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Why Turkey’s 100% Wage Hike Is Too Little, Too Late

Though wages in Turkey have shot up 100 percent over the past year, labor organizations in the nation straddling Europe and Asia say the progress in pay is hardly enough for survival. Meanwhile, the 54.5 percent monthly minimum wage increase that president Recep Tayyip Erdogan instituted on Jan. 1 is the third hike over the past 12 months and is hitting manufacturers hard.

Turkey, the world’s seventh largest apparel exporter, is the third biggest for the European Union. Approximately 40 percent of its workforce is made up of minimum wage earners.

Trying to match runaway inflation in Turkey is tricky balancing act. According to the Turkish Statistical Institute, October’s annual inflation rate was 85.5 percent but unofficial estimates say inflation is far higher. Food prices have risen by more than 102 percent, and electricity is subject to 400 percent increases.

“The apparel industry is a labor-intensive industry. During periods of high inflation, there are significant increases in the minimum wage,” Can Fuat Gürlesel, economist and consultant, told Sourcing Journal.

Manufacturers are also feeling the squeeze.

Wages rose 50 percent hike in January last year to 4,250 Turkish lira ($226.97). Then a 30 percent hike on July 1 put monthly wages at 5,500 Turkish lira ($293.74).

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As of Jan. 1, minimum wage earners won’t net less than 8,506.00 Turkish lira ($454.26) each month.

The per-month gross minimum wage, however, has increased from 7,603.43 Turkish lira ($406.76) to 10,008.00 Turkish lira ($534.47).

The impact on the sector is dramatic.

“Fabric and other inputs, energy, logistics, transportation costs are also increasing. Export prices do not increase as much as inflation and costs. For these reasons, high inflation negatively affects the apparel and textile sectors. Competitiveness and profitability are decreasing. Firms are shrinking and reducing their capacities,” Gürlesel said.

Manufacturers are up in arms.

“We’re just bracing for the real impact,” said Mehmet Kaya, board member of the Istanbul Apparel Exporters’ Association and owner of TYH Textile. “As the wages have been increased again, that’s affecting our cost in general. As costs are increasing, at the same time demand is reducing because of the recession all over the world.”

Mehmet Kaya said manufacturers are “crying” over the predicament.

“You know in any business there are good times and bad times, so we are just using our capacity as well as we can,” he said. “Some companies have locked down their factories for a while, because they cannot afford it, others have been forced to cut down on production time.”

The effect on the sector is not going unnoticed.

“While we are observing the welfare of more than 85 million citizens in determining the minimum wage that will be valid in 2023, we also want to ensure that the production will be maintained to maximize the Turkish economy’s potential,” said Nureddin Nebati, treasury and finance minister. “The government sees inflation falling to 24.9 percent by end-2023.”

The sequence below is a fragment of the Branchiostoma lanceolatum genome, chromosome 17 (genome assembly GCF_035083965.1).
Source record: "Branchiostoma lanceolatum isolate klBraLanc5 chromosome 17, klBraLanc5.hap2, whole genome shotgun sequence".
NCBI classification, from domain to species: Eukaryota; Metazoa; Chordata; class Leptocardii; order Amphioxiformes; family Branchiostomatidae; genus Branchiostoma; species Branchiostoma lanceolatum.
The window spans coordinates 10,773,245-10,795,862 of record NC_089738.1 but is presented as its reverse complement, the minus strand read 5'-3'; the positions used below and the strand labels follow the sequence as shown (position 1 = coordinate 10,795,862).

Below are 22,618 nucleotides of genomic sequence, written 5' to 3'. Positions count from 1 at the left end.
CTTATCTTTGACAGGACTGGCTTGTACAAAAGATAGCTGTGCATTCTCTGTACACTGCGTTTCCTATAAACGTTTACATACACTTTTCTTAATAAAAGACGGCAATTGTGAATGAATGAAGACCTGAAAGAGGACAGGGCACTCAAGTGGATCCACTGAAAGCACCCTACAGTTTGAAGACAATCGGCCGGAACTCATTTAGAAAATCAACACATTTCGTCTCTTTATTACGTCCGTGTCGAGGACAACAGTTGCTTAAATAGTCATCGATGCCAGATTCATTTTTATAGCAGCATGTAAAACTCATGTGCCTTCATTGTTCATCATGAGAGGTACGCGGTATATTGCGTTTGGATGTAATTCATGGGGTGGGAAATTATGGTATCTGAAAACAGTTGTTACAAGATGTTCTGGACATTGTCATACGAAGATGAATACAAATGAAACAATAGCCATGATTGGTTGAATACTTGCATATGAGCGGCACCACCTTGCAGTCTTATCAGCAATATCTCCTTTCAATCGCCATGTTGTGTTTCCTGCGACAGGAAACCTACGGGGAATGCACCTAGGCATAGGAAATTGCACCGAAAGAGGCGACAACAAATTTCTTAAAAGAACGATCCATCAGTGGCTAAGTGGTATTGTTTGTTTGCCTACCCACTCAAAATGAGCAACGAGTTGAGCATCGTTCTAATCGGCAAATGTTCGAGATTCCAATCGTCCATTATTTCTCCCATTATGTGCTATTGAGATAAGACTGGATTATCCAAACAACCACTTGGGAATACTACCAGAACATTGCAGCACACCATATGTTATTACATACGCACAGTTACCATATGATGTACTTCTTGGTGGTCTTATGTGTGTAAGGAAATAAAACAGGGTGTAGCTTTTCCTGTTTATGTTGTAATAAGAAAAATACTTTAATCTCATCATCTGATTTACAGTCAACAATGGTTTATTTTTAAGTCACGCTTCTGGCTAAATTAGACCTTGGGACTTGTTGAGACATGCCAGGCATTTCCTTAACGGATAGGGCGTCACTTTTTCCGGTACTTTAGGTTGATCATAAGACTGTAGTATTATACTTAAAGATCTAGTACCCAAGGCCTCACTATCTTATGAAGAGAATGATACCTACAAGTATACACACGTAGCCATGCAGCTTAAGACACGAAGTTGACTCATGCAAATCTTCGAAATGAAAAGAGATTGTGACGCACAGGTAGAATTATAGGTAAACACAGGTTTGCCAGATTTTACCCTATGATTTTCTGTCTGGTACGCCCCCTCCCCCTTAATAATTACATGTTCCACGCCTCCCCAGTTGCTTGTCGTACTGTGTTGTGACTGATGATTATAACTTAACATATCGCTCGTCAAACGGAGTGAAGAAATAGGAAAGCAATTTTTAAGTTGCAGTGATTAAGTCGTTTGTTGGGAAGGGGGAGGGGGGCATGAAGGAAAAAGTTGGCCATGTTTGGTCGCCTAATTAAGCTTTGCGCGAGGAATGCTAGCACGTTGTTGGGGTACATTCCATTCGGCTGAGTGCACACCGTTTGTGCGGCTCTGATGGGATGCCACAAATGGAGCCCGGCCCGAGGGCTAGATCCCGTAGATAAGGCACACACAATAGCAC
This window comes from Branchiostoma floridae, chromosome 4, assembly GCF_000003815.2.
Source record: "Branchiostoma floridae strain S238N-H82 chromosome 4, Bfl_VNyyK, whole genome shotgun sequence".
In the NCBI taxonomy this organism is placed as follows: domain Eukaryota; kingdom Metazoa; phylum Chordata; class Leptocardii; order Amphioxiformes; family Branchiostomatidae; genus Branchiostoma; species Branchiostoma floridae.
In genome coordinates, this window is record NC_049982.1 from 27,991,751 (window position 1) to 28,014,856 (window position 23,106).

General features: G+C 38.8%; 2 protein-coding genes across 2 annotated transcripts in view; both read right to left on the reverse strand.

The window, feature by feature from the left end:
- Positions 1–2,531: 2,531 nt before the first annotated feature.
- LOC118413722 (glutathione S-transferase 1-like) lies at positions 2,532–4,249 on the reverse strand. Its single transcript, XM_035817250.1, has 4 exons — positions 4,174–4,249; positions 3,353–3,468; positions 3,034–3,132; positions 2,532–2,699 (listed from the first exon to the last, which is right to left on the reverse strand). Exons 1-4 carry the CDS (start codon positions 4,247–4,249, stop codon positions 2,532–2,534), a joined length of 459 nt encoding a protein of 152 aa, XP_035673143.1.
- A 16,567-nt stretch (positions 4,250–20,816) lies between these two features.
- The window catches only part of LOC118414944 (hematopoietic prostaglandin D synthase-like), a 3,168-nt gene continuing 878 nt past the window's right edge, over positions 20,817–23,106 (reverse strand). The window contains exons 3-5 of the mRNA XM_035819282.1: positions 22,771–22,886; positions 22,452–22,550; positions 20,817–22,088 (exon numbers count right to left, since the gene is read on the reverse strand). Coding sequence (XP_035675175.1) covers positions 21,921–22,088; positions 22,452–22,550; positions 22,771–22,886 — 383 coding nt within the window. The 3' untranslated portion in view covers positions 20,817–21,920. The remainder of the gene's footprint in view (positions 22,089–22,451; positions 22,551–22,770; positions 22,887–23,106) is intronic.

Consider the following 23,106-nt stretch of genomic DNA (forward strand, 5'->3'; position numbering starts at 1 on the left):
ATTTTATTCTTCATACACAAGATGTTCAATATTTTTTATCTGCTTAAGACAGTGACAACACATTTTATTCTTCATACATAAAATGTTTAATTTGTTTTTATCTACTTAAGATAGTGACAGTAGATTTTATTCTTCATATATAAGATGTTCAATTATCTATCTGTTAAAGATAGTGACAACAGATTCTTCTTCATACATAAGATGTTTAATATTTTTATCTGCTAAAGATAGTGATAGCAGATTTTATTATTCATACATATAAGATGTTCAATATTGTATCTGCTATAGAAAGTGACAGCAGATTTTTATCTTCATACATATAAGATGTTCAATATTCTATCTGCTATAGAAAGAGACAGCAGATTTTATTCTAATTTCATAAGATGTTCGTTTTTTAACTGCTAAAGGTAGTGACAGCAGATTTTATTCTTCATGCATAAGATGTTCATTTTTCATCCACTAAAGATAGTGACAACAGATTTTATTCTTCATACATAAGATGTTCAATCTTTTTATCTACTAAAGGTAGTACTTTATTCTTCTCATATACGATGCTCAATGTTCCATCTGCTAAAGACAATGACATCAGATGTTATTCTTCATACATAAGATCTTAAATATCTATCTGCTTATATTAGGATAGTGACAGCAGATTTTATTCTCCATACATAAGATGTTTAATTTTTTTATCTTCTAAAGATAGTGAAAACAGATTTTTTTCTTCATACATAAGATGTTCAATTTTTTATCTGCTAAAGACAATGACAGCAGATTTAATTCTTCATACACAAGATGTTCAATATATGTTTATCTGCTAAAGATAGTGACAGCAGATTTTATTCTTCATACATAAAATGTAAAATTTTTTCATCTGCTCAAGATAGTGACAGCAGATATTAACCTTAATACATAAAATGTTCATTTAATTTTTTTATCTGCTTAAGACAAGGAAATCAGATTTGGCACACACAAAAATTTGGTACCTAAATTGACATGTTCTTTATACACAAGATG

The Turkish lira’s extreme depreciation over the past year also weighs on the sector along with the growing wage bill, setting off a currency crisis that saw the lira lose nearly half its value in a matter of weeks late last year. Turkey heavily depends on imports to cover its energy needs, which have been badly impacted by the Russia-Ukraine war.

Industry analysts are looking at whether the wage hikes increase the threat of Turkey losing business to other countries like Bangladesh, and possibly leading to a much-feared decline in exports just when they’re needed most.

“A decline in exports will be inevitable,” Gürlesel said. “High wage increases negatively affect competitiveness and profitability. Affordable prices are not available for many orders. For this reason, many orders are shifting to other countries and especially to manufacturers in Asia. It will be difficult to regain lost customers. Employees are satisfied with the high wage increase for now. However, high wage increases create high inflation. This, in turn, dissolves high wage increases in a short time.”

But Erdogan is clear. “The minimum wage figure is in line with the general economic and social outlook of our country,” he said. “It is a fact that the most tangible results of our efforts to grow through investment, employment, production, exports and current account surplus in Turkey are achieved in working life.”

Looking at the big picture, the impact of the slowing global economy and limited consumption expenditures the world over are affecting the broader apparel industry.

However, Gürlesel doesn’t see this as a long-term situation. “Apparel expenditures will remain weak in the first half of the year and recover in the second half,” he said. “Global retailers and manufacturers should be able to manage the slowdown in the first half and prepare for the recovery opportunities in the second half.”

Within Turkey though, much depends the upcoming elections expected to be announced for May-June, which will determine how the year unfolds.

According to Mehmet Kaya, Turkey is facing political instead of economic fallout for now.